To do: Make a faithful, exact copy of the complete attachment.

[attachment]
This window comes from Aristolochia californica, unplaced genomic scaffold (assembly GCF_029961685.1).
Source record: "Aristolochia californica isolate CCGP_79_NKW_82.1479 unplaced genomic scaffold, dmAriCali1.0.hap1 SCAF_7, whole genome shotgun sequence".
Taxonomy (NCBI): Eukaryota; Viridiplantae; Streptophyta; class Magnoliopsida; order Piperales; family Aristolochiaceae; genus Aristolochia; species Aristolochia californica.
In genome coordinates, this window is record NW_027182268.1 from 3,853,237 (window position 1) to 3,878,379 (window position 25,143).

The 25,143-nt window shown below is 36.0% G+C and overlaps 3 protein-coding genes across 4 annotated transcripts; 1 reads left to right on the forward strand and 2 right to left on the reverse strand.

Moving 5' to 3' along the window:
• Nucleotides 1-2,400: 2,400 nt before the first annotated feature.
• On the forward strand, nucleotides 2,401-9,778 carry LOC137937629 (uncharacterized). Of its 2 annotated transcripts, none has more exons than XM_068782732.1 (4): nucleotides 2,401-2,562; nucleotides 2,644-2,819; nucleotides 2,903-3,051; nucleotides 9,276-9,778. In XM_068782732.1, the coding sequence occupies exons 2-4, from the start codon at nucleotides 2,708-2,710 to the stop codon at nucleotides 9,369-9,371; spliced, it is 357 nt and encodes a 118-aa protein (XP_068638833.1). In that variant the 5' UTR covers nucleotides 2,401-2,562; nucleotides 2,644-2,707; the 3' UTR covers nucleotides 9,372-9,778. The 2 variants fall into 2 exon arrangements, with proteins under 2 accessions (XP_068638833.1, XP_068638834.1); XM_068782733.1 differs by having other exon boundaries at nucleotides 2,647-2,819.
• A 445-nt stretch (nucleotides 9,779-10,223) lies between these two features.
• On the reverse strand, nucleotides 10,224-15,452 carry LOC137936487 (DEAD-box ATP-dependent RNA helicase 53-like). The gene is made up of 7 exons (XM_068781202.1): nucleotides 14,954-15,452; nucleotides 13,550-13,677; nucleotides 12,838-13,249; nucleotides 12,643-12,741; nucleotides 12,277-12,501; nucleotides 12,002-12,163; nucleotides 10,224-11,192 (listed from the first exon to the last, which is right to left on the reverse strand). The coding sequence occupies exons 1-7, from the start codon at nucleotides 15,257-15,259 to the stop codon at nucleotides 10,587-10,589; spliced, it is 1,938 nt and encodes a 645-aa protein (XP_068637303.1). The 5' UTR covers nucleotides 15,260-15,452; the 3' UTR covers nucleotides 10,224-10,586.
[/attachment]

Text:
This window comes from Aristolochia californica, unplaced genomic scaffold (assembly GCF_029961685.1).
Source record: "Aristolochia californica isolate CCGP_79_NKW_82.1479 unplaced genomic scaffold, dmAriCali1.0.hap1 SCAF_7, whole genome shotgun sequence".
Taxonomy (NCBI): Eukaryota; Viridiplantae; Streptophyta; class Magnoliopsida; order Piperales; family Aristolochiaceae; genus Aristolochia; species Aristolochia californica.
In genome coordinates, this window is record NW_027182268.1 from 3,853,237 (window position 1) to 3,878,379 (window position 25,143).

The 25,143-nt window shown below is 36.0% G+C and overlaps 3 protein-coding genes across 4 annotated transcripts; 1 reads left to right on the forward strand and 2 right to left on the reverse strand.

Moving 5' to 3' along the window:
• Nucleotides 1-2,400: 2,400 nt before the first annotated feature.
• On the forward strand, nucleotides 2,401-9,778 carry LOC137937629 (uncharacterized). Of its 2 annotated transcripts, none has more exons than XM_068782732.1 (4): nucleotides 2,401-2,562; nucleotides 2,644-2,819; nucleotides 2,903-3,051; nucleotides 9,276-9,778. In XM_068782732.1, the coding sequence occupies exons 2-4, from the start codon at nucleotides 2,708-2,710 to the stop codon at nucleotides 9,369-9,371; spliced, it is 357 nt and encodes a 118-aa protein (XP_068638833.1). In that variant the 5' UTR covers nucleotides 2,401-2,562; nucleotides 2,644-2,707; the 3' UTR covers nucleotides 9,372-9,778. The 2 variants fall into 2 exon arrangements, with proteins under 2 accessions (XP_068638833.1, XP_068638834.1); XM_068782733.1 differs by having other exon boundaries at nucleotides 2,647-2,819.
• A 445-nt stretch (nucleotides 9,779-10,223) lies between these two features.
• On the reverse strand, nucleotides 10,224-15,452 carry LOC137936487 (DEAD-box ATP-dependent RNA helicase 53-like). The gene is made up of 7 exons (XM_068781202.1): nucleotides 14,954-15,452; nucleotides 13,550-13,677; nucleotides 12,838-13,249; nucleotides 12,643-12,741; nucleotides 12,277-12,501; nucleotides 12,002-12,163; nucleotides 10,224-11,192 (listed from the first exon to the last, which is right to left on the reverse strand). The coding sequence occupies exons 1-7, from the start codon at nucleotides 15,257-15,259 to the stop codon at nucleotides 10,587-10,589; spliced, it is 1,938 nt and encodes a 645-aa protein (XP_068637303.1). The 5' UTR covers nucleotides 15,260-15,452; the 3' UTR covers nucleotides 10,224-10,586.